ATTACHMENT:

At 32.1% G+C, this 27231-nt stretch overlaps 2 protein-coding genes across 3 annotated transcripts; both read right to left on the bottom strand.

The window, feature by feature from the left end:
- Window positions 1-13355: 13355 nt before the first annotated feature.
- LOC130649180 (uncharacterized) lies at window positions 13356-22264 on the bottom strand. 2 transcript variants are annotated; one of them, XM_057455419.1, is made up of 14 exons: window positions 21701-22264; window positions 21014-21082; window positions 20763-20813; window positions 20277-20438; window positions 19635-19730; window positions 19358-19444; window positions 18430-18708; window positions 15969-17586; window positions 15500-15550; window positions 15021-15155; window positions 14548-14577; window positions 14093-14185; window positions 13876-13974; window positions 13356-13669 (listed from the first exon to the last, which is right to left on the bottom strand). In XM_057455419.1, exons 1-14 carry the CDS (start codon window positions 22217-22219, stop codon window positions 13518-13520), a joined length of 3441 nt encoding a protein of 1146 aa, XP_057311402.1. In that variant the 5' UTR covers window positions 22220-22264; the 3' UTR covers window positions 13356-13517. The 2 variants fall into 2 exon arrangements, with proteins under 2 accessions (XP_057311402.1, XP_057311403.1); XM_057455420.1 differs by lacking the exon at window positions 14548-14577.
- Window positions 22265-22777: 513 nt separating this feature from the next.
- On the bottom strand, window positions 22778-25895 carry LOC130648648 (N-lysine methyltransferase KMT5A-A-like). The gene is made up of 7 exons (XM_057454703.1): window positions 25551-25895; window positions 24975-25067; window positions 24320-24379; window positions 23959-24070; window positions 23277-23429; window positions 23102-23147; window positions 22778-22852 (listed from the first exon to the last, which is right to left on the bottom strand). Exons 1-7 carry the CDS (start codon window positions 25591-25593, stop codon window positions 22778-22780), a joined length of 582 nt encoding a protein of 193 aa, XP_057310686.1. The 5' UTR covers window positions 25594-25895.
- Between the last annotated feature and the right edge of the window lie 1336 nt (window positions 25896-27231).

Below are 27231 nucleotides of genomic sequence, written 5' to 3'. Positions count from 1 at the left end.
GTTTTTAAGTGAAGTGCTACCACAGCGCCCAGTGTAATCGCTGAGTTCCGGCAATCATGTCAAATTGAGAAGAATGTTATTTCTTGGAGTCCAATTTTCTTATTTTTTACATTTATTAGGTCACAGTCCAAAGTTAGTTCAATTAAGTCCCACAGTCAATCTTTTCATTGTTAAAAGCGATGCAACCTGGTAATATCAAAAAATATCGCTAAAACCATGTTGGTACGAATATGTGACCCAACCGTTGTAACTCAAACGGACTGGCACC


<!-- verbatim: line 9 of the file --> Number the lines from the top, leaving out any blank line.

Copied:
GTTTTTAAGTGAAGTGCTACCACAGCGCCCAGTGTAATCGCTGAGTTCCGGCAATCATGTCAAATTGAGAAGAATGTTATTTCTTGGAGTCCAATTTTCTTATTTTTTACATTTATTAGGTCACAGTCCAAAGTTAGTTCAATTAAGTCCCACAGTCAATCTTTTCATTGTTAAAAGCGATGCAACCTGGTAATATCAAAAAATATCGCTAAAACCATGTTGGTACGAATATGTGACCCAACCGTTGTAACTCAAACGGACTGGCACC